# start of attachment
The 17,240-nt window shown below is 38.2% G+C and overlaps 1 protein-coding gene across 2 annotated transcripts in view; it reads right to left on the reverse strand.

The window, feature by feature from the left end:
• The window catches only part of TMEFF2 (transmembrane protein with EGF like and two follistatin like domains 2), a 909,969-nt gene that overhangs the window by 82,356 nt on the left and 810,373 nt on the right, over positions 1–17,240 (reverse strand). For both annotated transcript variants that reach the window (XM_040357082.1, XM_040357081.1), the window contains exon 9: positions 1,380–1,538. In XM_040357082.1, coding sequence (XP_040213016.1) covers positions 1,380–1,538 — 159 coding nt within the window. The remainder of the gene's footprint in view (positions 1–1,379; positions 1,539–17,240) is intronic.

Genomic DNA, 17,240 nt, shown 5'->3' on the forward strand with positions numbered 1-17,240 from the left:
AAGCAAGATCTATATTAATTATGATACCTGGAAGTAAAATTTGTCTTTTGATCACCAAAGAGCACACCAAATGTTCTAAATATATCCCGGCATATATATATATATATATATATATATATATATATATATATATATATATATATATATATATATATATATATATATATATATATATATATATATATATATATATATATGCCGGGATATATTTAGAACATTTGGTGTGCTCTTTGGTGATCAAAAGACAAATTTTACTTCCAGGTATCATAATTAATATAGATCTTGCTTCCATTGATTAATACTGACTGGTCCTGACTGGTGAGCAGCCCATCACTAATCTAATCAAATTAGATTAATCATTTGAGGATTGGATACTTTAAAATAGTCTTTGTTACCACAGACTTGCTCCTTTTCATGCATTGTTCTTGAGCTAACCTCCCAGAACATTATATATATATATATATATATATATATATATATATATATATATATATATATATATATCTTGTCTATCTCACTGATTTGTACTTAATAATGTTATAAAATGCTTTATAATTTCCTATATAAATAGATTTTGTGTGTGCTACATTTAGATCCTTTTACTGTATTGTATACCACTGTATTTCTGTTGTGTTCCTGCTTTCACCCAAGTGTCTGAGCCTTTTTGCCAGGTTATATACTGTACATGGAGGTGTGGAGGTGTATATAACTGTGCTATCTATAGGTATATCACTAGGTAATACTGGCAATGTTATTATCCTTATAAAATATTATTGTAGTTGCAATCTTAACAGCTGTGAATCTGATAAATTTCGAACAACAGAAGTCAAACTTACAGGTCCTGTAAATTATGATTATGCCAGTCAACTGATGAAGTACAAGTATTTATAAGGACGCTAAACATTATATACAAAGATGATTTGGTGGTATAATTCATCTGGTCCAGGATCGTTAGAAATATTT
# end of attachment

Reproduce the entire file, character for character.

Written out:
The 17,240-nt window shown below is 38.2% G+C and overlaps 1 protein-coding gene across 2 annotated transcripts in view; it reads right to left on the reverse strand.

The window, feature by feature from the left end:
• The window catches only part of TMEFF2 (transmembrane protein with EGF like and two follistatin like domains 2), a 909,969-nt gene that overhangs the window by 82,356 nt on the left and 810,373 nt on the right, over positions 1–17,240 (reverse strand). For both annotated transcript variants that reach the window (XM_040357082.1, XM_040357081.1), the window contains exon 9: positions 1,380–1,538. In XM_040357082.1, coding sequence (XP_040213016.1) covers positions 1,380–1,538 — 159 coding nt within the window. The remainder of the gene's footprint in view (positions 1–1,379; positions 1,539–17,240) is intronic.

Genomic DNA, 17,240 nt, shown 5'->3' on the forward strand with positions numbered 1-17,240 from the left:
AAGCAAGATCTATATTAATTATGATACCTGGAAGTAAAATTTGTCTTTTGATCACCAAAGAGCACACCAAATGTTCTAAATATATCCCGGCATATATATATATATATATATATATATATATATATATATATATATATATATATATATATATATATATATATATATATATATATATATATATATATATATATATATATGCCGGGATATATTTAGAACATTTGGTGTGCTCTTTGGTGATCAAAAGACAAATTTTACTTCCAGGTATCATAATTAATATAGATCTTGCTTCCATTGATTAATACTGACTGGTCCTGACTGGTGAGCAGCCCATCACTAATCTAATCAAATTAGATTAATCATTTGAGGATTGGATACTTTAAAATAGTCTTTGTTACCACAGACTTGCTCCTTTTCATGCATTGTTCTTGAGCTAACCTCCCAGAACATTATATATATATATATATATATATATATATATATATATATATATATATATATATATATCTTGTCTATCTCACTGATTTGTACTTAATAATGTTATAAAATGCTTTATAATTTCCTATATAAATAGATTTTGTGTGTGCTACATTTAGATCCTTTTACTGTATTGTATACCACTGTATTTCTGTTGTGTTCCTGCTTTCACCCAAGTGTCTGAGCCTTTTTGCCAGGTTATATACTGTACATGGAGGTGTGGAGGTGTATATAACTGTGCTATCTATAGGTATATCACTAGGTAATACTGGCAATGTTATTATCCTTATAAAATATTATTGTAGTTGCAATCTTAACAGCTGTGAATCTGATAAATTTCGAACAACAGAAGTCAAACTTACAGGTCCTGTAAATTATGATTATGCCAGTCAACTGATGAAGTACAAGTATTTATAAGGACGCTAAACATTATATACAAAGATGATTTGGTGGTATAATTCATCTGGTCCAGGATCGTTAGAAATATTT